Laid-back is the most apt description for Yellow Springs. All of the locals are friendly and speak to you and are genuinely happy you’re in their town. I’ve been to plenty of other towns where the citizens loved the tourists’ money but it was clear they didn’t always like the tourists themselves, but Yellow Springs folks are genuinely glad to see and meet you.

On the night of the participants’ reading back at the campus, I was down at the Spirited Goat where an out-of-town poet was setting up for her reading later on. We reluctantly told her we couldn’t attend as we had our own event and then, when I walked outside to go back up Dayton St. to the campus, there were two middle-aged guys, dressed and looking exactly like screenwriter Buck Henry, sitting outside with scripts in front of them, trying dialog out on each other and making notations on their scripts. I asked if they were screenwriters and they said no, they were playwrights and were making last-minute corrections to their play that was opening in an hour across the street. They invited us to attend and we had to decline. But, can you imagine? We had our reading at the college, a visiting poet was having her own reading and across the street a play was opening? What other town would this be a regular occurrence in? Can’t think of any, at least in a town of this size.

And there were street people like I’ve never seen before. Now, I’ve been a street person myself and homeless, but these folks were unlike any street people I’d ever encountered. Most were musicians and were the reincarnation of the wandering minstrels of old England. Only playing contemporary and original music. And, truly beautiful, gentle people in spirit and deportment. One morning, I struck up a conversation with a homeless musician at the Goat and as it transpired, he was from Goshen, Indiana, and as we talked, it turned out his older brother was best friends with my nephew, Kevin Bowen. He borrowed the Goat’s owner’s phone—a delightful guy named Michael—and called his brother back home to tell him he’d just run into Kevin’s uncle “Butch” (that’s me). It brought home to both of us how small our world really is. This young man—sorry, I can’t recall his name—will have to ask Kevin—was barefoot and showed me his feet, which were as black as Macbeth’s heart and covered with countless cuts. He showed me not for sympathy, but to ask what I thought his “sign” should be that day—to say “WORK WANTED” or “NEED BAND-AIDS.” I recommended the Band-Aids one… I thought originality might pay off better and he agreed.

Each night—most spent going back and forth between Peaches and The Gulch—we spent outside on their patios, chinning with both locals and the homeless and it felt like Haight-Asbury without any of the negatives. We had a “core” group of me, Rob and Amanda Winfield, who is a student at Antioch and works in the library. Three Musketeers and we all just hit it off wonderfully. Amanda is a poet and a beautiful person, inside and out.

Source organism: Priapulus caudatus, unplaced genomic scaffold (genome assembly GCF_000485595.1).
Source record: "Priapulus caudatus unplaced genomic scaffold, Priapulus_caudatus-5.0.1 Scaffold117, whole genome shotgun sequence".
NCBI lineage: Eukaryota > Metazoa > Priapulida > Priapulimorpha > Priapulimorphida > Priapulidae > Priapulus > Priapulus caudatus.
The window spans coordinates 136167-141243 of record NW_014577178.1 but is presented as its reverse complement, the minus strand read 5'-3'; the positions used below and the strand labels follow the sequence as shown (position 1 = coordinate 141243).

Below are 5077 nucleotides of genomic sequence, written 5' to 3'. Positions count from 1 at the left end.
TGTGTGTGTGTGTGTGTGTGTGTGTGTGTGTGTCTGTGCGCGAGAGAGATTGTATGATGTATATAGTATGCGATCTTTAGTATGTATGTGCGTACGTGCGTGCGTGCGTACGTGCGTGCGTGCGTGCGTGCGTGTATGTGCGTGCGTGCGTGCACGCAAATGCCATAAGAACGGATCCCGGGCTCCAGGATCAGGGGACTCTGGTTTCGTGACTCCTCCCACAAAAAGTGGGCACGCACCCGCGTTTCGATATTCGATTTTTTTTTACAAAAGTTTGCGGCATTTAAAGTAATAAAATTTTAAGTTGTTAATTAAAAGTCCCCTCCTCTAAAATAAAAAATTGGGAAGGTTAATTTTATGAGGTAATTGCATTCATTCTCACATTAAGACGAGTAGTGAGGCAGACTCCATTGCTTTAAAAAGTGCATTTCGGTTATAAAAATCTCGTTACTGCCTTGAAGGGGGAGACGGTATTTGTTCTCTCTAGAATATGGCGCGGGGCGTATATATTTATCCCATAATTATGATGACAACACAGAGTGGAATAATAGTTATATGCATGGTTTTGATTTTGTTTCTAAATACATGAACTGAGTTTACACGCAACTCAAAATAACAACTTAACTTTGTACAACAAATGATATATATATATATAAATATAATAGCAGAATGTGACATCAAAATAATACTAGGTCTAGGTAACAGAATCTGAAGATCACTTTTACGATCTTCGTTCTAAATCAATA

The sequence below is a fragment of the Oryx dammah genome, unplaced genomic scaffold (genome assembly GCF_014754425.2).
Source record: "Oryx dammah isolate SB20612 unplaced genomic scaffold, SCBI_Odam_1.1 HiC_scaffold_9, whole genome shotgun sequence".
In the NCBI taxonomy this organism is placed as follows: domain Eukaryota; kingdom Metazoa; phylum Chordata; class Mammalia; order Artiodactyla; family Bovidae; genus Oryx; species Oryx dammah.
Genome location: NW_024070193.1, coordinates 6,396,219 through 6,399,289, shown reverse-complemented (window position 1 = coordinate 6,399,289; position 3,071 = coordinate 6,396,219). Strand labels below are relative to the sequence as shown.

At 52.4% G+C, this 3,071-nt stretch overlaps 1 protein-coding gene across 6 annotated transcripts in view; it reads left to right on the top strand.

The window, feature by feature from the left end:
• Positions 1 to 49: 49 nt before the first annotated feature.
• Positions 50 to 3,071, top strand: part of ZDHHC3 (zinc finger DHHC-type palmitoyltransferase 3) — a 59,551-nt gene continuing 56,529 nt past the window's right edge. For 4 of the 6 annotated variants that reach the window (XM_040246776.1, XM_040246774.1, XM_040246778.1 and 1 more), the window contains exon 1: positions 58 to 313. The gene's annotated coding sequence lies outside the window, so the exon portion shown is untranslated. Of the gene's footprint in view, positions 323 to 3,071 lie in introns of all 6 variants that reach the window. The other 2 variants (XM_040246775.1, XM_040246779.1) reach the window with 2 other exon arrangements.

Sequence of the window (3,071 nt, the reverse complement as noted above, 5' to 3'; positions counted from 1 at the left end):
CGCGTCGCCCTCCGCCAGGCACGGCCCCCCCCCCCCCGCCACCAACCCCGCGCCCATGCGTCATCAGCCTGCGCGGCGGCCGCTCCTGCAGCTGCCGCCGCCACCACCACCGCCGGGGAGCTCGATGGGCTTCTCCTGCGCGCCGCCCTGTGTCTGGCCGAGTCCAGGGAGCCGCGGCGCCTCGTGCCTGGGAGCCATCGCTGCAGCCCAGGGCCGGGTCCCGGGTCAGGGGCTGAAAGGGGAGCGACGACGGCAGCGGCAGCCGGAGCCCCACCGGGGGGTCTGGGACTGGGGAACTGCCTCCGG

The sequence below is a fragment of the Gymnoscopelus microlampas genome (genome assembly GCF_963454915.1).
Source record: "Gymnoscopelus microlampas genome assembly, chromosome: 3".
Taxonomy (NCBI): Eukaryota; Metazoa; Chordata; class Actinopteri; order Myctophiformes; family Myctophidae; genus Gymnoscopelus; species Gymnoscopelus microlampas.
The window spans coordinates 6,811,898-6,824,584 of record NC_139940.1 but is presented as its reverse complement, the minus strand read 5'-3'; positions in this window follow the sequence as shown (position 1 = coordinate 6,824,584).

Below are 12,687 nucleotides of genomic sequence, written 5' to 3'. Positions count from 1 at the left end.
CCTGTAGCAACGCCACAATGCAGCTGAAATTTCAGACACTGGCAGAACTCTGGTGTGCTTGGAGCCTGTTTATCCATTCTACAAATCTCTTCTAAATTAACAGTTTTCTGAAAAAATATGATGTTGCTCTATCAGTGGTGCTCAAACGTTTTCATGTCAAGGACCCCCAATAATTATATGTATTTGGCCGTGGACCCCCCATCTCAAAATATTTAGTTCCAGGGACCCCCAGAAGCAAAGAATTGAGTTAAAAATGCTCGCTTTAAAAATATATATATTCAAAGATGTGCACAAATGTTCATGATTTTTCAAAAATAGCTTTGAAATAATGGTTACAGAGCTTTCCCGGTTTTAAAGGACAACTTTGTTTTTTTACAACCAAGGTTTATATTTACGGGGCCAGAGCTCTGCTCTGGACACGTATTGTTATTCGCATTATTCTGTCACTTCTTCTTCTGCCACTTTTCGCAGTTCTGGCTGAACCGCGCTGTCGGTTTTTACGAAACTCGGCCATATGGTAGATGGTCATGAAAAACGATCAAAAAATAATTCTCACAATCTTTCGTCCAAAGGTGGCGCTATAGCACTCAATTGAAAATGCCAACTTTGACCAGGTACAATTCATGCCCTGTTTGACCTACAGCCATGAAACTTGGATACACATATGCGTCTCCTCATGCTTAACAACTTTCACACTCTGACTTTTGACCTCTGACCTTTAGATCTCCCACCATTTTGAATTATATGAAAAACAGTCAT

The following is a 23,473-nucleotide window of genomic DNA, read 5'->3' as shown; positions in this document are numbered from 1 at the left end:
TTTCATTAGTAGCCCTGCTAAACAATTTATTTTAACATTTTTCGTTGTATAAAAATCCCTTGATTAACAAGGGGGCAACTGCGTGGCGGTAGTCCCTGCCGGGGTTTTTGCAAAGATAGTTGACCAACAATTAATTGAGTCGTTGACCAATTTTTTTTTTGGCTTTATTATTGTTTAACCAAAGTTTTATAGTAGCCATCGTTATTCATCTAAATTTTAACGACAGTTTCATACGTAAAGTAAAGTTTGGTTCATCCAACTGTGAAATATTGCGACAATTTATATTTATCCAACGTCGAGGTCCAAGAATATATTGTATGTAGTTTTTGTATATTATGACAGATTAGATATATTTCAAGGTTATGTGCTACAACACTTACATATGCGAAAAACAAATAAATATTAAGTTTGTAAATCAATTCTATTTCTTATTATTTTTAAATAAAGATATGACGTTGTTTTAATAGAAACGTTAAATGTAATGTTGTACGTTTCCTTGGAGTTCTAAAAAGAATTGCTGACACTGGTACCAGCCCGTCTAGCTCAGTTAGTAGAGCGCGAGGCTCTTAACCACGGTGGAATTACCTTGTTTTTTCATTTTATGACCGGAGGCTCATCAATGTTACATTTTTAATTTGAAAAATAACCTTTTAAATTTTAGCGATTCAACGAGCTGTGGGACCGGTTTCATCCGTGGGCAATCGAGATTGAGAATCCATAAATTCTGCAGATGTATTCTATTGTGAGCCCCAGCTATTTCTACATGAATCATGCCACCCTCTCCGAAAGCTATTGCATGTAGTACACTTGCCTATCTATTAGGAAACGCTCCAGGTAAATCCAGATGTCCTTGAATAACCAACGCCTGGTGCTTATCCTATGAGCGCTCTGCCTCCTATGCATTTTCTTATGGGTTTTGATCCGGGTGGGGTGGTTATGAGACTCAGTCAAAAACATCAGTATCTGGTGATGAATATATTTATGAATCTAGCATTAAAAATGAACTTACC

Every day for lunch, workshop participants would sign up to have lunch with the faculty at various places around town and there’d be two of us faculty people and up to ten participants. Just like everything else, Antioch is integrated into the town and you feel the town is just part of the campus. Just a truly unique and delightful place.

Most days, when we had a bit of free time, I hung out with my other new best friend, nonfiction bestselling writer, Jerry Dennis. We flat-out hit it off. Turns out we have several mutual friends like poet and nonfiction writer Sydney Lee. I’m reading Jerry’s brilliant book right now, The Living Great Lakes, an instant classic and wonderfully-writ account of the history of the Great Lakes. When we met, for me it was like meeting my long-lost twin brother. You know how there are certain people when you meet there’s an instant and deep connection? It was like that for me with Jerry, with Rob, and with Amanda. Old souls I knew well in a former life. People I just want to spend lots of time with, sipping on a brew in an outdoor patio, and talking literature and life.

Poet Jeff Gundy came down to The Gulch and had beers with Amanda, Rob and me, and we had a great conversation. Another poet, Jim Daniels, was a guy I would have liked to have spent more time with, as I would have like to with Dave Halperin whose new novel, Journal of a UFO Investigator is one of the most original coming-of-age accounts ever.

All of the faculty gave readings of our work. Since Hallie Ephron had to leave for her sister’s memorial, we switched places and I read on Monday along with Sandi Wisenberg and Chet Kelly Robinson. I read one of my personal favorites, “Toothache.” Other readers included Crystal Wilkinson, Linda Gerber, Trudy Krisher, and Carrie Bebris, every single one a winner.

The participants had their own reading night at The Emporium, a coffee and wine shop downtown and it was amazing. There were close to forty readers and I’ve never seen anything like this before in my life—there was not a single clunker in the bunch! This never happens! There wasn’t even one reading that was mediocre! They made a mistake, perhaps. They let comedian John Bunyan lead it off and he is one tough act to follow. Just laugh until your ribs crack humor.

Maureen and Richard Lynch
I stayed in a private home that I kept raving about to my wife Mary when I called home. I kept describing it as a “Frank Lloyd Wright designed-home if it were commissioned to create his dream house.” My gracious and wonderful hosts were Maureen and Richard Lynch and if I were them, I’d never leave their house!

Antioch Writers’ Workshop folks
I hesitate to begin naming names as I know I’ll leave somebody out and then I’ll feel bad as each and every person I met became my “new best friend.” It begins with Sharon Short, the guiding light of the workshop and the hardest and most tireless worker that I’ve ever met who wasn’t on drugs. That sounds bad, doesn’t it? Especially when you meet Sharon and are pretty sure the only drug she’s familiar with is her amazing adrenaline. Get Sharon’s newest novel, the forthcoming “book club” novel, My One Square Inch of Alaska, or any of her previous nine mystery novels for a terrific reading experience.